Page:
One year after she was installed in the dark of an October night, the anonymous artist responsible for placing the nimble steel sculpture, “Grace,” atop a pile of rusted slag near Bellingham’s Taylor Dock quietly removed the piece. A few days later, the Cascadia Weekly received the following missive. Read on to get the scoop.
Question: “Grace” is gone?
Anonymous: Yes, she’s gone—“Loss of Grace.”
Q: What happened to her?
A: “Grace” was not aging well. While she still looks great to biased eyes, I fear she was not representing Bellingham, or public art, in the best light. I had vainly clung to a fantasy that the cancer of iron oxide would consume her in some uniform fashion. She did not, however, abide in this request and chose instead to become a splotchy mess of rust and rivets. Faced with years of staring at a jaundiced sculpture, I took her down.
Q: Where did you take her?
A: “Grace” is now installed under some cedar trees and enjoying the flora and fauna of a forest environment. She will likely welcome the relief from the effects of saltwater, but will miss sharing spectacular sunsets with the thousands of visitors scurrying along the over-water walkway. She won’t miss seagulls.
Q: Will she be replaced?
A: That is going to be up to the City of Bellingham and its citizens. To those who forgot or never knew, “Grace” was always a temporary experiment as compared to an outright donation. My public statement that I would remove “Grace” when “rust and time won their day” was hopefully going to be enough to keep me out of jail and would complete the loop of responsibility I created by violating the City’s rules and processes with this selfish, and, it should be noted, absurdly dangerous, stunt.
“Grace’s” sole mission, as I saw it, was to kick-start a discussion as to whether something installed on that island would look good. I think she accomplished that goal and represented herself well as a valid benchmark for future possibilities. The grudging endorsement of two Bellingham mayors, several pertinent City of Bellingham staff, and various citizen committees suggest that others agreed with the general cosmetic impact while, justifiably, disdaining the illegal tactics I used to install her.
Despite her advocates, however, there were some who loathed “Grace.” Others, who I obviously disagree with, believe Slag Island is a sacred and (mysteriously) cheerful icon of the over-fishing and waste that once occurred on this site. Putting aside my delicate ego, I do regret the trauma I inflicted on these people. My only absolution, I suppose, is that I feel like I always advocated for a better work than “Grace.” As for the island itself, well, it is nothing more than perfectly placed and pretty pollution. I’ll never have sympathy for its defenders beyond agreeing it is exceptional enough, as a pedestal, to deserve really exceptional public art.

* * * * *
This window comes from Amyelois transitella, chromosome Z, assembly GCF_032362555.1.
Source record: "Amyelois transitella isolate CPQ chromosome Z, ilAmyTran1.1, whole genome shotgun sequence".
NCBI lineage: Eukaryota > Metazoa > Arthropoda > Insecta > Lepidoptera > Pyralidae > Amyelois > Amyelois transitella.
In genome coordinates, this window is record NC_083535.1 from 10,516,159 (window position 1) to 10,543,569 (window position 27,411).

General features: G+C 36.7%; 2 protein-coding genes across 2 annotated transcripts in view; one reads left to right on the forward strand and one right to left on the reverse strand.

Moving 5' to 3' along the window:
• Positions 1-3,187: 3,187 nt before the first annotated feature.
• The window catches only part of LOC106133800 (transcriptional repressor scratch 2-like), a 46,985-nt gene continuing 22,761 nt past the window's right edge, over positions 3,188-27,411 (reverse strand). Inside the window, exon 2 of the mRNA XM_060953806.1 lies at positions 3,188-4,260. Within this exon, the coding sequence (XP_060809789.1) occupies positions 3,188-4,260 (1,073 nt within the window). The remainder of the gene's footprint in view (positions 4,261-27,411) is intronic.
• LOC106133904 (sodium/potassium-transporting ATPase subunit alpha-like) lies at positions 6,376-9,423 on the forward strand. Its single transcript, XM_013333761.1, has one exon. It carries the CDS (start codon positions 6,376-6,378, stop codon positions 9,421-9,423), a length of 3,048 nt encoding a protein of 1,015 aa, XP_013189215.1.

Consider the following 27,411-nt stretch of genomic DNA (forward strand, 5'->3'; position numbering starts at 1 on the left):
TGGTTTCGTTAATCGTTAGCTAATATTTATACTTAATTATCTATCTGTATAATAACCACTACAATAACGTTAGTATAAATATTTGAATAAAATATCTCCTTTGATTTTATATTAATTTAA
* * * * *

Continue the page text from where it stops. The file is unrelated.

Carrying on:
By now, the time of this “exit interview,” the City of Bellingham’s Arts Commission has possession of a template for the bolts I left epoxied in Slag Island’s guano-spackled skull. This template delivery signifies that my hijinks are done; I’ll be curious to watch from the shoreline, most certainly, but I’m no longer going to harass this agenda.
Q: If you are done, why remain anonymous?
A: There are other people who suffer through the legitimate public process, real artists with real skills, who should be offended if I gleaned status simply from being a daring jackass. If this community decides to pick up my thrown gauntlet, however, then the knowledge that a proper talent would be tasked with replacing “Grace” would be a higher reward, and a more lasting one, than seeing my name in bright lights. Also, I’m a bit awkward socially.
Q: Or, perhaps, you have something up your sleeve? More guerrilla installs?
A: I don’t think so. I’ll certainly never do another work as small and as crappy as “Grace,” anyway. That squishy stipulation—desiring frottage with massively scaled and potentially deadly hunks of metal—will have relevance on installation and would force me to be legit.
Q: Anything else, final thoughts-wise?
A: Just thanks. Thanks for your enduring “Grace,” Bellingham, and for future efforts, if any, that might permanently remember her. By rights and by law, the City of Bellingham could have fired up a demo saw, looped a chain around her neck, and yarded this sculpture to the nearest recycle bin. I’m grateful that didn’t happen, and hope those who had a chance to see her share the sentiment.
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